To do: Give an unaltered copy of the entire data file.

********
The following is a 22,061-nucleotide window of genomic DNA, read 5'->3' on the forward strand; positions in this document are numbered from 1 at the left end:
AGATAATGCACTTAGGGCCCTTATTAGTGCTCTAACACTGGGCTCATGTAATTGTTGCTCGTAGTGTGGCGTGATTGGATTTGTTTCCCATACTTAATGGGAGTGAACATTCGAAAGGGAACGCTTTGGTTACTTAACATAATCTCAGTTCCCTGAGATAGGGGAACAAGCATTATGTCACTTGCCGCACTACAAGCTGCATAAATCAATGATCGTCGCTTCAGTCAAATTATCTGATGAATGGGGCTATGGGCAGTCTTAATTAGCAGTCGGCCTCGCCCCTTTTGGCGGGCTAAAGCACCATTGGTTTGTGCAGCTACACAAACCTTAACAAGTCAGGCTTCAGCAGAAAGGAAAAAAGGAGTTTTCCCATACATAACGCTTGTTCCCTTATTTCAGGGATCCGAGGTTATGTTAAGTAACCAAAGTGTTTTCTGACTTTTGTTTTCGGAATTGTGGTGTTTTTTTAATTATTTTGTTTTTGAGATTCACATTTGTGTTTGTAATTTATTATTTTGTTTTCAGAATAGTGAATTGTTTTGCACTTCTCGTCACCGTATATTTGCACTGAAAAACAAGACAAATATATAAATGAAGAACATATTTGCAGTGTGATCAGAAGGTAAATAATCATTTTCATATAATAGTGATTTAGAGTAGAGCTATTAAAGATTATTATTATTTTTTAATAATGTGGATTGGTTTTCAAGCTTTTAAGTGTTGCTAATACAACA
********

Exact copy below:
The following is a 22,061-nucleotide window of genomic DNA, read 5'->3' on the forward strand; positions in this document are numbered from 1 at the left end:
AGATAATGCACTTAGGGCCCTTATTAGTGCTCTAACACTGGGCTCATGTAATTGTTGCTCGTAGTGTGGCGTGATTGGATTTGTTTCCCATACTTAATGGGAGTGAACATTCGAAAGGGAACGCTTTGGTTACTTAACATAATCTCAGTTCCCTGAGATAGGGGAACAAGCATTATGTCACTTGCCGCACTACAAGCTGCATAAATCAATGATCGTCGCTTCAGTCAAATTATCTGATGAATGGGGCTATGGGCAGTCTTAATTAGCAGTCGGCCTCGCCCCTTTTGGCGGGCTAAAGCACCATTGGTTTGTGCAGCTACACAAACCTTAACAAGTCAGGCTTCAGCAGAAAGGAAAAAAGGAGTTTTCCCATACATAACGCTTGTTCCCTTATTTCAGGGATCCGAGGTTATGTTAAGTAACCAAAGTGTTTTCTGACTTTTGTTTTCGGAATTGTGGTGTTTTTTTAATTATTTTGTTTTTGAGATTCACATTTGTGTTTGTAATTTATTATTTTGTTTTCAGAATAGTGAATTGTTTTGCACTTCTCGTCACCGTATATTTGCACTGAAAAACAAGACAAATATATAAATGAAGAACATATTTGCAGTGTGATCAGAAGGTAAATAATCATTTTCATATAATAGTGATTTAGAGTAGAGCTATTAAAGATTATTATTATTTTTTAATAATGTGGATTGGTTTTCAAGCTTTTAAGTGTTGCTAATACAACA